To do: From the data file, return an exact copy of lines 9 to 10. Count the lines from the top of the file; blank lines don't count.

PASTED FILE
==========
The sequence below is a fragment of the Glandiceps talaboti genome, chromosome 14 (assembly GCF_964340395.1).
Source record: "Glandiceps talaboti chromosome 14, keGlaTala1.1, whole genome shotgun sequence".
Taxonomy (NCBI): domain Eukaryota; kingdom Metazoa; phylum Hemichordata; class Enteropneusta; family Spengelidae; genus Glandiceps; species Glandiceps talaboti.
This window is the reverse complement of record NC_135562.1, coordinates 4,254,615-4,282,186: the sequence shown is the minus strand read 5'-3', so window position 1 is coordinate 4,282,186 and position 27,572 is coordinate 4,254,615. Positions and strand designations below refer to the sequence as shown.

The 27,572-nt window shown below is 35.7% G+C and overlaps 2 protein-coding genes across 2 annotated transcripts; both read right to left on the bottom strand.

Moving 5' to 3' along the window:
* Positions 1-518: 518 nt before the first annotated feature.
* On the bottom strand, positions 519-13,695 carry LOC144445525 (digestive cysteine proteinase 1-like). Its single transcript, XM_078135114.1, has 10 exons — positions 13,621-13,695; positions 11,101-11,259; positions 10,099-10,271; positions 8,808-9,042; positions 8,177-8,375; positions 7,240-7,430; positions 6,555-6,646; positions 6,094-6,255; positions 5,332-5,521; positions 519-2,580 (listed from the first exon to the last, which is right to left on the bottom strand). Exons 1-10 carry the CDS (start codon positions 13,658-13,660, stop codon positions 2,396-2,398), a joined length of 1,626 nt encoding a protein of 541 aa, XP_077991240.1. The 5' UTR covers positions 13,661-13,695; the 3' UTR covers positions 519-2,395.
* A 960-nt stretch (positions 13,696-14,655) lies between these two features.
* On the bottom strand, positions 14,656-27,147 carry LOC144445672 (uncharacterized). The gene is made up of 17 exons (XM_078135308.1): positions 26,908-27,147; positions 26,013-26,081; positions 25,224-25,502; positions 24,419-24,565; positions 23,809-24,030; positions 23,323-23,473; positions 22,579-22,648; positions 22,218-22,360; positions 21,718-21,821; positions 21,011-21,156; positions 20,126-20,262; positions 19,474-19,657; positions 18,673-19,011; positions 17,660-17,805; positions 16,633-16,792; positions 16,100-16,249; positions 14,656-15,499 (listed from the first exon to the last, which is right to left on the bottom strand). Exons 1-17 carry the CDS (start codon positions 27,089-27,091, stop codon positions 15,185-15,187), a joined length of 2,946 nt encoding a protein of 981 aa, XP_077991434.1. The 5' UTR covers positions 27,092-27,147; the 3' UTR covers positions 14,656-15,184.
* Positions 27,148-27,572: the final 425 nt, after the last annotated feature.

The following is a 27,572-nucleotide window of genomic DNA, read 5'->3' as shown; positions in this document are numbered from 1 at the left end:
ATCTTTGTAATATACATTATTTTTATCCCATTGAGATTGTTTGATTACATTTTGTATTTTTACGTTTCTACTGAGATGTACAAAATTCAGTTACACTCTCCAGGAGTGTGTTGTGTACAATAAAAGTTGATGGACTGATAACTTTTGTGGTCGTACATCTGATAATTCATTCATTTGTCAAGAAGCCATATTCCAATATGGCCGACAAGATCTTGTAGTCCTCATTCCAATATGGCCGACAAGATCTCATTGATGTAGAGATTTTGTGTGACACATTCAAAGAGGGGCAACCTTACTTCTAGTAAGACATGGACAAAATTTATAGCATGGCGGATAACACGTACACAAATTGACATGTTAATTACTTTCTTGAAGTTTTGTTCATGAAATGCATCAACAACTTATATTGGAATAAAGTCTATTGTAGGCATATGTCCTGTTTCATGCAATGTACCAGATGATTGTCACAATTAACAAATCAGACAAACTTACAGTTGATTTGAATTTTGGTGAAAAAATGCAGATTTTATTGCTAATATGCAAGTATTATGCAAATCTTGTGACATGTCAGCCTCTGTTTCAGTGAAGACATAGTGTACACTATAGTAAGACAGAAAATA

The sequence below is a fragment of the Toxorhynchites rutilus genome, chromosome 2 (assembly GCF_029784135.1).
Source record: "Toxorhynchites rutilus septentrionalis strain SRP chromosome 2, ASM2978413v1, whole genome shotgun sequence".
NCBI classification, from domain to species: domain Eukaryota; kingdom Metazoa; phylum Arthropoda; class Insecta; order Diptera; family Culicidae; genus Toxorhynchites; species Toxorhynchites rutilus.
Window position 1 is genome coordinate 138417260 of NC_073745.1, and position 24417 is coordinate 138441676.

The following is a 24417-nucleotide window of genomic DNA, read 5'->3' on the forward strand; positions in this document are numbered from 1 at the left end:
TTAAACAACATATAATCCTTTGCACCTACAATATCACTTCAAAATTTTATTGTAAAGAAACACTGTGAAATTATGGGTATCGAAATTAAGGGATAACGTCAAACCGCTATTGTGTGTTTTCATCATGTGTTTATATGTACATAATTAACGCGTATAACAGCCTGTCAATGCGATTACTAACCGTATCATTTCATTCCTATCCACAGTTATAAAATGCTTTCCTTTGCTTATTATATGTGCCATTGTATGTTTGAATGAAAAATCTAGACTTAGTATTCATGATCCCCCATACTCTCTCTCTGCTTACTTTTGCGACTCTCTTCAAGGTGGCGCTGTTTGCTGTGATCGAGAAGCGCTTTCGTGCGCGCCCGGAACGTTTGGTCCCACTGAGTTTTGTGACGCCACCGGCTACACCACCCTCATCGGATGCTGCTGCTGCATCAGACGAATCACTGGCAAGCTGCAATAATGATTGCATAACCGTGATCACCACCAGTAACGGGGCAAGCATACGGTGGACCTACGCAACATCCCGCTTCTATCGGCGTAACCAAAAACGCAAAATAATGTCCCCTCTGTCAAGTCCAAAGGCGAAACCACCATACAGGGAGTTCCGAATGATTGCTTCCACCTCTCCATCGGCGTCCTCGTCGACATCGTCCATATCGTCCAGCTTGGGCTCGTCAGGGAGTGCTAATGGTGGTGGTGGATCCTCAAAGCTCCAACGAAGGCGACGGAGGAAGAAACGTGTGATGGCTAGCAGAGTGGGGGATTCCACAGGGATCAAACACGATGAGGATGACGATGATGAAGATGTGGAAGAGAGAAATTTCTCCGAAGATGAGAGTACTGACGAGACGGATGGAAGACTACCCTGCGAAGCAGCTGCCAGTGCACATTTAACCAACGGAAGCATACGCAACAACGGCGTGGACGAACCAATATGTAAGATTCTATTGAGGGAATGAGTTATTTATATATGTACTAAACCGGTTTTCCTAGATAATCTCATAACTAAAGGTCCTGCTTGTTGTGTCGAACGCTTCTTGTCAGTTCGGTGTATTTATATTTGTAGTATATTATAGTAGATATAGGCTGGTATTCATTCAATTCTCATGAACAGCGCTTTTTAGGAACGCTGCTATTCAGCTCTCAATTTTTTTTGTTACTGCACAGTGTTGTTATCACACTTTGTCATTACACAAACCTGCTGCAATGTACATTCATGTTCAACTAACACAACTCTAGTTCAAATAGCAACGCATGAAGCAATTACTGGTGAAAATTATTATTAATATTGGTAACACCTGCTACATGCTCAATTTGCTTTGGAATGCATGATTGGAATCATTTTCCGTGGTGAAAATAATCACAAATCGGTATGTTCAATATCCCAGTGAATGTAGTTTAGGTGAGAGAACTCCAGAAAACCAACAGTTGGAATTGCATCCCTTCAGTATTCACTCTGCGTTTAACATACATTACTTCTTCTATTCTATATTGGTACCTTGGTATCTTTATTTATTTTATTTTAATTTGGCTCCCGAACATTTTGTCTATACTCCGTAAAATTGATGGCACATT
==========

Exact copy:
* A 960-nt stretch (positions 13,696-14,655) lies between these two features.
* On the bottom strand, positions 14,656-27,147 carry LOC144445672 (uncharacterized). The gene is made up of 17 exons (XM_078135308.1): positions 26,908-27,147; positions 26,013-26,081; positions 25,224-25,502; positions 24,419-24,565; positions 23,809-24,030; positions 23,323-23,473; positions 22,579-22,648; positions 22,218-22,360; positions 21,718-21,821; positions 21,011-21,156; positions 20,126-20,262; positions 19,474-19,657; positions 18,673-19,011; positions 17,660-17,805; positions 16,633-16,792; positions 16,100-16,249; positions 14,656-15,499 (listed from the first exon to the last, which is right to left on the bottom strand). Exons 1-17 carry the CDS (start codon positions 27,089-27,091, stop codon positions 15,185-15,187), a joined length of 2,946 nt encoding a protein of 981 aa, XP_077991434.1. The 5' UTR covers positions 27,092-27,147; the 3' UTR covers positions 14,656-15,184.